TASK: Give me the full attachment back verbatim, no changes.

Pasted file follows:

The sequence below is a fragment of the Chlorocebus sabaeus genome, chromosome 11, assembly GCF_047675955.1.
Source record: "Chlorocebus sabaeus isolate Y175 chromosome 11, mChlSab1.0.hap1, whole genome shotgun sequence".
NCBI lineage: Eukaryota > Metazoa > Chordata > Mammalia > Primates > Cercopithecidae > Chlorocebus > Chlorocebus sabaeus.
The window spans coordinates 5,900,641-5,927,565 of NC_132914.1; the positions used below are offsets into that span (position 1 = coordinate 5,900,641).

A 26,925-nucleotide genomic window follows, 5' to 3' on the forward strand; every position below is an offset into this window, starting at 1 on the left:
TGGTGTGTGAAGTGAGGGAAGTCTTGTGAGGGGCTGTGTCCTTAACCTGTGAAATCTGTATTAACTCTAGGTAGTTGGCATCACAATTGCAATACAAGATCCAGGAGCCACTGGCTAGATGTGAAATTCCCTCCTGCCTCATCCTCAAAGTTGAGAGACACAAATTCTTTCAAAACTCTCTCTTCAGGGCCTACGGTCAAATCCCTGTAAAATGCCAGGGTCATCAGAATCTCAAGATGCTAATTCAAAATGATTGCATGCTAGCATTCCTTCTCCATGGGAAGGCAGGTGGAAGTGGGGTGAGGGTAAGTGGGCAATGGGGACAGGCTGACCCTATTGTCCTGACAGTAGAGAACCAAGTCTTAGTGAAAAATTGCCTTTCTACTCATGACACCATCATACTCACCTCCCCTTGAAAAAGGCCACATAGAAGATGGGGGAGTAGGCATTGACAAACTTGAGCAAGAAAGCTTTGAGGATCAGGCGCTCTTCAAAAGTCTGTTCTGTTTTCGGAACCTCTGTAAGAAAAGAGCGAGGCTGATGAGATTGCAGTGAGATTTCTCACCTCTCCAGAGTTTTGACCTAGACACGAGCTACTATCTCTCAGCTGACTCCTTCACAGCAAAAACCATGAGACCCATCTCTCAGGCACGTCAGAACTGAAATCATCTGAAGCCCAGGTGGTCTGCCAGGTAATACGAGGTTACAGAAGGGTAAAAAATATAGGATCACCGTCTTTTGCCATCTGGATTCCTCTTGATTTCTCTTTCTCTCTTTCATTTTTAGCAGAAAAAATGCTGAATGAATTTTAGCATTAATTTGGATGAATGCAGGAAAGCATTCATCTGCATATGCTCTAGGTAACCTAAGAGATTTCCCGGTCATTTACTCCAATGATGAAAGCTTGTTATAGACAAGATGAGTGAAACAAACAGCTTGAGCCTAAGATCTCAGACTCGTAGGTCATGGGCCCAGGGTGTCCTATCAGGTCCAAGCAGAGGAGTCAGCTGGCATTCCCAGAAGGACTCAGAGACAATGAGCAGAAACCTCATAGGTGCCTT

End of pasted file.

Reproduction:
The sequence below is a fragment of the Chlorocebus sabaeus genome, chromosome 11, assembly GCF_047675955.1.
Source record: "Chlorocebus sabaeus isolate Y175 chromosome 11, mChlSab1.0.hap1, whole genome shotgun sequence".
NCBI lineage: Eukaryota > Metazoa > Chordata > Mammalia > Primates > Cercopithecidae > Chlorocebus > Chlorocebus sabaeus.
The window spans coordinates 5,900,641-5,927,565 of NC_132914.1; the positions used below are offsets into that span (position 1 = coordinate 5,900,641).

A 26,925-nucleotide genomic window follows, 5' to 3' on the forward strand; every position below is an offset into this window, starting at 1 on the left:
TGGTGTGTGAAGTGAGGGAAGTCTTGTGAGGGGCTGTGTCCTTAACCTGTGAAATCTGTATTAACTCTAGGTAGTTGGCATCACAATTGCAATACAAGATCCAGGAGCCACTGGCTAGATGTGAAATTCCCTCCTGCCTCATCCTCAAAGTTGAGAGACACAAATTCTTTCAAAACTCTCTCTTCAGGGCCTACGGTCAAATCCCTGTAAAATGCCAGGGTCATCAGAATCTCAAGATGCTAATTCAAAATGATTGCATGCTAGCATTCCTTCTCCATGGGAAGGCAGGTGGAAGTGGGGTGAGGGTAAGTGGGCAATGGGGACAGGCTGACCCTATTGTCCTGACAGTAGAGAACCAAGTCTTAGTGAAAAATTGCCTTTCTACTCATGACACCATCATACTCACCTCCCCTTGAAAAAGGCCACATAGAAGATGGGGGAGTAGGCATTGACAAACTTGAGCAAGAAAGCTTTGAGGATCAGGCGCTCTTCAAAAGTCTGTTCTGTTTTCGGAACCTCTGTAAGAAAAGAGCGAGGCTGATGAGATTGCAGTGAGATTTCTCACCTCTCCAGAGTTTTGACCTAGACACGAGCTACTATCTCTCAGCTGACTCCTTCACAGCAAAAACCATGAGACCCATCTCTCAGGCACGTCAGAACTGAAATCATCTGAAGCCCAGGTGGTCTGCCAGGTAATACGAGGTTACAGAAGGGTAAAAAATATAGGATCACCGTCTTTTGCCATCTGGATTCCTCTTGATTTCTCTTTCTCTCTTTCATTTTTAGCAGAAAAAATGCTGAATGAATTTTAGCATTAATTTGGATGAATGCAGGAAAGCATTCATCTGCATATGCTCTAGGTAACCTAAGAGATTTCCCGGTCATTTACTCCAATGATGAAAGCTTGTTATAGACAAGATGAGTGAAACAAACAGCTTGAGCCTAAGATCTCAGACTCGTAGGTCATGGGCCCAGGGTGTCCTATCAGGTCCAAGCAGAGGAGTCAGCTGGCATTCCCAGAAGGACTCAGAGACAATGAGCAGAAACCTCATAGGTGCCTT